That is a toss-up so I’m going with Desiring God by John Piper. I was surprised to learn that my pursuit for joy was actually good. The problem was that I was looking for joy in all the wrong places. The idea that real joy comes from our enjoyment of God was something foreign to me. Up till then, I saw religion more as duty but not in a relationship to delight in. I saw God’s commands as counter-joy not as something to run to because they offer blessings, protection, and joy from a Father who loves us and wants his best for us. That book helped recalibrate my thinking to see that all of life should be about glorifying God by enjoying him. I like what Piper says: “God is most glorified in us when we are most satisfied in him”.
Tell us about the most influential sermon you’ve heard.
Well, I never heard it spoke but the most influential sermon I’ve read is John Owen’s “The Duty of a Pastor.” It is true North for anyone who ministers God’s word, particularly the pastor. Owen provides a rich buffet of truths but none more helpful for me then the point that the preacher (or counselor) must first and foremost preach to himself. In other words, it is difficult to lead others to a place you have never been to. The pastor must take in and apply the message to his own life first. He must not just think about it but feel it and act on it. He must experience the truth he is going to preach because that experience transforms and helps bring conviction to the delivery of the word.
Tell us a bit about one of two important mentors in your life.
One was a friend from when we lived in Chicago. God used Mark in my life to challenge my own knowledge of the Scriptures and of the God of the Scriptures. I recall one occasion when discussing a particular doctrinal issue, he asked if I had ever read the Bible with that one doctrine in mind? Of course I hadn’t and he proclaimed that I didn’t have a right to an opinion on that issue until having read to see all that God had said about it! Needless to say, I was not happy but went away and read with the goal of seeing what God said about the particular issue. To my surprise my previous opinion was way wrong. Mark helped me to think critically about the Scriptures, memorize the Scriptures and was the one who introduced me to John Owen for which I am grateful.
Another mentor would be our counseling supervisor, Dr. Bob Smith. I was privileged to spend over 100 hours in the counseling room with one of the early pioneers of the Biblical Counseling movement. Besides having a terrific command of the Scriptures, Dr. Smith is a faithful practitioner of the Scriptures. Week in and week out he faithfully applied the Scriptures to his own life and helped others do the same. He was transparent with his own fight of faith which made it easier for his counselees and trainees to be transparent and share their struggles. My favorite comment from Dr. Smith is when he would say, “my ears need to hear what my mouth just said.”
What was the most difficult time in your life as a Christian, and how do you believe this has this helped prepare you for the work the Lord has for you here?
We have had a number of difficulties throughout our marriage. I think it was John Piper who said that marriage is the most difficult relationship on the face of the planet. Marriage is one of God’s main sanctification tools. There is nothing like the marriage relationship to help us see our own selfishness. There is nothing like marriage that brings out my sinful and self-centered heart and need for change. There is nothing like the marriage relationship that provides me with opportunity to die to self and that can be difficult.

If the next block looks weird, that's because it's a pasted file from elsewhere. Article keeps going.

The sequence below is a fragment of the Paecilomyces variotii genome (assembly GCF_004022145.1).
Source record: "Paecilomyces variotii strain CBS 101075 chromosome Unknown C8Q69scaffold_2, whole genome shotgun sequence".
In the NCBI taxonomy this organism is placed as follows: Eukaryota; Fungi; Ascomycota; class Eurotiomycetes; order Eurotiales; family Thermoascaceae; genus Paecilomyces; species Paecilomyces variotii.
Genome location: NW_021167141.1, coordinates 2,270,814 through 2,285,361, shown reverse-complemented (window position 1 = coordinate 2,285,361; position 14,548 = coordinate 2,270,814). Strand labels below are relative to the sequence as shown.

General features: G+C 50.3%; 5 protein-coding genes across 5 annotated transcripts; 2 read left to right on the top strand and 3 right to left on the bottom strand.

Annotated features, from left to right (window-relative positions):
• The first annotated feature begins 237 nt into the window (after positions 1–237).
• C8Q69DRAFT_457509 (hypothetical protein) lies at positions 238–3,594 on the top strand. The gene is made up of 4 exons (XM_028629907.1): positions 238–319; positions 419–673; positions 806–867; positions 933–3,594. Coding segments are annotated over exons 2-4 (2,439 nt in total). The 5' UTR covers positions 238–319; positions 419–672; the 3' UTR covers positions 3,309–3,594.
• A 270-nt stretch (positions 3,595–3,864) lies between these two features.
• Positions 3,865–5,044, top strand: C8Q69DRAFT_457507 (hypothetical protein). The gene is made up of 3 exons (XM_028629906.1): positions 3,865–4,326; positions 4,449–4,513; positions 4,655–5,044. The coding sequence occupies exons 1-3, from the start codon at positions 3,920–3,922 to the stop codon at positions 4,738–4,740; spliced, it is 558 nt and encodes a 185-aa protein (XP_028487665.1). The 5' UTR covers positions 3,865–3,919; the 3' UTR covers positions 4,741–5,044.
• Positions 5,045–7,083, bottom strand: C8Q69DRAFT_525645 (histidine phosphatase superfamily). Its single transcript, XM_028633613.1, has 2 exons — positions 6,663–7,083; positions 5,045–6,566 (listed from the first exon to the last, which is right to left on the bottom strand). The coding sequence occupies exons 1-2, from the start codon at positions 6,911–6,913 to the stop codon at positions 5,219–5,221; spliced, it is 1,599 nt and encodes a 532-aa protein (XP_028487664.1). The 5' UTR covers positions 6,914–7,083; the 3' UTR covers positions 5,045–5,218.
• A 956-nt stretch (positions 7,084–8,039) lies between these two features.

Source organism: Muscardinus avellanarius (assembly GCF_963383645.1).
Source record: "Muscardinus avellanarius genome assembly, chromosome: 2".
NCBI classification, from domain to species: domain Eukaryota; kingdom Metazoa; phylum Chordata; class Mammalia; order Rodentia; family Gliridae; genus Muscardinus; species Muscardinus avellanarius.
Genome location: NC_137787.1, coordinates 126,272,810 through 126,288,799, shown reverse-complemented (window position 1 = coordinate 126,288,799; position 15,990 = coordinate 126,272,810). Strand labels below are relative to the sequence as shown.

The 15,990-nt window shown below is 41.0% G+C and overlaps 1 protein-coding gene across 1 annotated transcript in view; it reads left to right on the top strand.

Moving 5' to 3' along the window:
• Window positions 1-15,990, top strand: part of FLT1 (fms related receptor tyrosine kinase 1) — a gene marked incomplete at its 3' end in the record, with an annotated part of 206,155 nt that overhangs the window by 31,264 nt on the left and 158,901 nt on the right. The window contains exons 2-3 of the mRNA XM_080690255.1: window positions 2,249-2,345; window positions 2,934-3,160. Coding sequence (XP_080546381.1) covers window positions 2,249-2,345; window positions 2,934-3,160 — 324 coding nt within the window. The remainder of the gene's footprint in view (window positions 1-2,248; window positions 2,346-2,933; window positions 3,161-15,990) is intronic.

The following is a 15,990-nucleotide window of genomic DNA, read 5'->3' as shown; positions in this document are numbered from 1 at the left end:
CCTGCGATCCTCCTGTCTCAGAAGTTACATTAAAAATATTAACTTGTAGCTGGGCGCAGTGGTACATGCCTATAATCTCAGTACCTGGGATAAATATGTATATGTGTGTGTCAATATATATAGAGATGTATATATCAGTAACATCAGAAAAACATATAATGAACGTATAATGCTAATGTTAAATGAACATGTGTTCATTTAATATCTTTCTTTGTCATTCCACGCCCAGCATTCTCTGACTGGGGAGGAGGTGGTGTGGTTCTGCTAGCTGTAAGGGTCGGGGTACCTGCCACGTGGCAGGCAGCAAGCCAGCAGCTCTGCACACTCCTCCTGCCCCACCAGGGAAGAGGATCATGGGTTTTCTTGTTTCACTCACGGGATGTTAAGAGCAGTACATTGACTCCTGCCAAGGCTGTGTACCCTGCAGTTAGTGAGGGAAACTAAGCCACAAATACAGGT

On the other hand, marriage can be joyful, wonderful and redemptive when marriage functions in the way our King intended. Seeing God’s goodness and sovereignty especially in the midst of our difficult circumstances and relationships is an important first step in ministering to others.
Okay, now a few left fielders we always ask our new ministers. What is the dumbest thing you did as a kid?
During the holidays my mom would make cookies, pecan cups and other deserts for the neighbors, friends and family. She would lock them in a freezer in a locked storage room so we would not eat them before they were handed out. She spent days baking dozens and dozens of these treats.
One year, I removed the hinges to both the storage room and freezer in hope of sampling a few of my favorite cookies and pecan cups. They were so delicious. The problem was that I couldn’t stop with one and this activity became a daily obsession over the next few weeks. Needless to say, there was very little left in the freezer when she went out there a few weeks later. We laugh about it now but my mom is in her 80’s and still recalls it with great clarity . . . and emotion.
Any odd talents that we should know about up front?
Not really but I can make the sound of dripping faucet.
That’s excellent and we need to hear it. What’s your favorite animal, and why?
Our dog, Addie. Addie is a Pointer / Brittany mix. She loves to run when she is outside and loves attention when she is inside. She is always happy and especially excited to to see me when returning from being away and she gets along well with our cat, Cassie.
Without going to the internet, do you know what a Lobo is? An Isotope? Carne Adovada?
I believe a Lobo is a dog of some sort. I remember UTEP playing New Mexico and the mascot was a Lobo. I am lost on the Isotope but I think it has something to do w/chemistry. Carne Adovada is Mexican dish of some kind.
And, for one last question, red or green? Green – can’t wait to roast our own!